From Fathoms: The World in the Whale, which was published in July by Simon and Schuster.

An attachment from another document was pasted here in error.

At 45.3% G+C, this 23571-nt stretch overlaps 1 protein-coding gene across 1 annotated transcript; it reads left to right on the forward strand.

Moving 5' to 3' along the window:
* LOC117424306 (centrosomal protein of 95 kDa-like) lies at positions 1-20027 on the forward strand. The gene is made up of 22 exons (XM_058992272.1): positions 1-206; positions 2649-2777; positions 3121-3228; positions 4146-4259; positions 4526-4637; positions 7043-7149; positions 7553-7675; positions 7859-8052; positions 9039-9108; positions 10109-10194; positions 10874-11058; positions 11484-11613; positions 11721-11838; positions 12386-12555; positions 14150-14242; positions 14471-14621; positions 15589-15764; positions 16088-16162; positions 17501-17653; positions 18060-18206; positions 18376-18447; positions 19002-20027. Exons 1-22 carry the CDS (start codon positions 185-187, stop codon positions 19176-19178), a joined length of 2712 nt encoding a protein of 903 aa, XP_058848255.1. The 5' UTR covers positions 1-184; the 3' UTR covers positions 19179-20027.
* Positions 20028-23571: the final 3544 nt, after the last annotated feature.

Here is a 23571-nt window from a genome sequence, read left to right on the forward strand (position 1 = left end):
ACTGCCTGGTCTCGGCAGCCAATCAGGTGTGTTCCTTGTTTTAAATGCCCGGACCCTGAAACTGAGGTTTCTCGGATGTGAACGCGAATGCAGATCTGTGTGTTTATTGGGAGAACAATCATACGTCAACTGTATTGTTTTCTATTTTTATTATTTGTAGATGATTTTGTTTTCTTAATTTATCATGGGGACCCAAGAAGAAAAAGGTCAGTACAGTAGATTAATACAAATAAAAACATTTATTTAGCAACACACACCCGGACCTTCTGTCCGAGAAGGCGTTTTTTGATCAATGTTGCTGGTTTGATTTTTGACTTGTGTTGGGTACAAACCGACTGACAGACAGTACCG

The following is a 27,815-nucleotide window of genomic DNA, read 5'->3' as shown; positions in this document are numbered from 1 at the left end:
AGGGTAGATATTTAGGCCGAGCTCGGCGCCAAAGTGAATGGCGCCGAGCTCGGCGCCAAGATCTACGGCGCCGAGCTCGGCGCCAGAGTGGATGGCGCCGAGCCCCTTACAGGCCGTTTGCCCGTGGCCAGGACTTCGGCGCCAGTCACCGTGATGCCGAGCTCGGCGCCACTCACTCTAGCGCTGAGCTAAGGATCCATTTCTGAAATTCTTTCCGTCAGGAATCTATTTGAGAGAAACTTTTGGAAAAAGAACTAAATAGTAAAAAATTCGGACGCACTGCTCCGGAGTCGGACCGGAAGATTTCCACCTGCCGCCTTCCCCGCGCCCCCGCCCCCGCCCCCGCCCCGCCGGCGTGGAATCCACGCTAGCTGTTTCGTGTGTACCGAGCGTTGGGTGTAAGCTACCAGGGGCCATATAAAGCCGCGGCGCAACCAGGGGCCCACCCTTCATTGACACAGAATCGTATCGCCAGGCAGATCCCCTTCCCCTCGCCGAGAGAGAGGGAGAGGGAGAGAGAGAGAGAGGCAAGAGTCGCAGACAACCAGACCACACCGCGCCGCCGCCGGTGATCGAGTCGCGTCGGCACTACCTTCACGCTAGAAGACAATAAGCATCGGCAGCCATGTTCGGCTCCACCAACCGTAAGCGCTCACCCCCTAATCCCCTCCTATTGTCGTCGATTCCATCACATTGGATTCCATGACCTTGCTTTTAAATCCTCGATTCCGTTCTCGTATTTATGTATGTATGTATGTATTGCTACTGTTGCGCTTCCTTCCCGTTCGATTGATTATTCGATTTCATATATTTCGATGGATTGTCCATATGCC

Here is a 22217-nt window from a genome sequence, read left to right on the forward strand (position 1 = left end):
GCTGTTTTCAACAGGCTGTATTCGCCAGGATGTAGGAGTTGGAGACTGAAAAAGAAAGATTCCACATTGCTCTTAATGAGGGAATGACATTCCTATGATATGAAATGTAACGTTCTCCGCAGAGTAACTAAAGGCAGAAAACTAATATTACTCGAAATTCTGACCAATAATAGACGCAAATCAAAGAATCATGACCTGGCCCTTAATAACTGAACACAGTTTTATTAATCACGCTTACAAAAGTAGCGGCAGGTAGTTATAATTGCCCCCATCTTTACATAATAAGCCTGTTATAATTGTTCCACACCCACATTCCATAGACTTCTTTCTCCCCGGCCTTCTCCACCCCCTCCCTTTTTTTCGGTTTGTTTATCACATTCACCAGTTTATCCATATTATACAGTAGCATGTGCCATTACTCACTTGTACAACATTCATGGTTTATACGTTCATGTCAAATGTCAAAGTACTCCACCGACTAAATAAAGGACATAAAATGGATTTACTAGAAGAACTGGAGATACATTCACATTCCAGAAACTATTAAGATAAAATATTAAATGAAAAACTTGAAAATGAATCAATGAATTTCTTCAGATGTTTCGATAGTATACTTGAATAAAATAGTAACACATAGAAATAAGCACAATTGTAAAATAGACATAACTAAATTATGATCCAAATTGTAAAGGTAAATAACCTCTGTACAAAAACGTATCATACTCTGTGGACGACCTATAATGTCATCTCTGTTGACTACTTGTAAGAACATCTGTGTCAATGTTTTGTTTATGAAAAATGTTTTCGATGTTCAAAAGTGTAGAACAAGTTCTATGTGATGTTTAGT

Many international collecting institutions aim to feature a blue whale among their centerpieces. Suspended from the ceiling of the American Museum of Natural History is a ninety-four-foot replica of a female blue, found dead off the coast of South America in 1923, made of polyurethane, a fiberglass coating, and six hundred pounds of paint. A heart, salvaged from a blue whale killed in a heavy sea-ice season near Newfoundland in 2014, was sent by the Royal Ontario Museum to Germany to be plastinated—it is the size of a wrecking ball and very pink. But the Museum of Natural History in Gothenburg, Sweden, holds the only real stuffed blue whale. In 1865, a calf beached alive outside Näset. The first act of its discoverers was to poke its eyes out. It should “not be able to see us,” the men tasked with killing it are recorded as saying. This took two days. One of its eyes was later retrieved from the sea and put in glycerin and alcohol; the second was lost. After it died, the whale calf was taken apart, and its skin was preserved with arsenic and mercury chloride, before being pieced back together using copper furniture studs. The mouth was remade to allow the jaw to hinge all the way open, in the style of a grand piano. Its interior was decked out as a lounge, with wooden benches, red carpet, and a ceiling lined in blue muslin decorated with little gold stars. On special occasions, museum attendants sometimes served dinner and coffee inside it. American tourists sought to have their photos taken there, praying in the fashion of Jonah confined to the Leviathan’s belly. In the 1930s, two lovers were caught inside the whale, having consummated their passions in its esophagus—and then the whale’s mouth was closed.